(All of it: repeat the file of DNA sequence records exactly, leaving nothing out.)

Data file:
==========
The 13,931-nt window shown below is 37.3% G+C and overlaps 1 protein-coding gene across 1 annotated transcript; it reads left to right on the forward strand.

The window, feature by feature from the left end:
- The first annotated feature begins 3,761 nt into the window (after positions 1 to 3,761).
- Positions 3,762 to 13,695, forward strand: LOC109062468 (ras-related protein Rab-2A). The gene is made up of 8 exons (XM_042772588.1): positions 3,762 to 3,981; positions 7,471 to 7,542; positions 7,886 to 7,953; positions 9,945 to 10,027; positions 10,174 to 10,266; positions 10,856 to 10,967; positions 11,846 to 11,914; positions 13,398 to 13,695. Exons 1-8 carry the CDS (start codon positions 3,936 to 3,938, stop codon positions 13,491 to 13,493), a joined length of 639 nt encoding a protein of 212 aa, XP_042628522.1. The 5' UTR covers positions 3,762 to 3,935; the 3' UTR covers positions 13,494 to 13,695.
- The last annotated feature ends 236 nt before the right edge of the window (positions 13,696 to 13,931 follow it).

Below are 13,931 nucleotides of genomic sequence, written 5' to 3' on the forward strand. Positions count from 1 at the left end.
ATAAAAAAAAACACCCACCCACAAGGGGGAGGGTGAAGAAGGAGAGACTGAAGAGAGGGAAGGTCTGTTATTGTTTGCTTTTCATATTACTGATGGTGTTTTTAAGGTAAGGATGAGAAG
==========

The 13,931-nt window shown below is 37.3% G+C and overlaps 1 protein-coding gene across 1 annotated transcript; it reads left to right on the forward strand.

The window, feature by feature from the left end:
- The first annotated feature begins 3,761 nt into the window (after positions 1 to 3,761).
- Positions 3,762 to 13,695, forward strand: LOC109062468 (ras-related protein Rab-2A). The gene is made up of 8 exons (XM_042772588.1): positions 3,762 to 3,981; positions 7,471 to 7,542; positions 7,886 to 7,953; positions 9,945 to 10,027; positions 10,174 to 10,266; positions 10,856 to 10,967; positions 11,846 to 11,914; positions 13,398 to 13,695. Exons 1-8 carry the CDS (start codon positions 3,936 to 3,938, stop codon positions 13,491 to 13,493), a joined length of 639 nt encoding a protein of 212 aa, XP_042628522.1. The 5' UTR covers positions 3,762 to 3,935; the 3' UTR covers positions 13,494 to 13,695.
- The last annotated feature ends 236 nt before the right edge of the window (positions 13,696 to 13,931 follow it).

Below are 13,931 nucleotides of genomic sequence, written 5' to 3' on the forward strand. Positions count from 1 at the left end.
ATAAAAAAAAACACCCACCCACAAGGGGGAGGGTGAAGAAGGAGAGACTGAAGAGAGGGAAGGTCTGTTATTGTTTGCTTTTCATATTACTGATGGTGTTTTTAAGGTAAGGATGAGAAG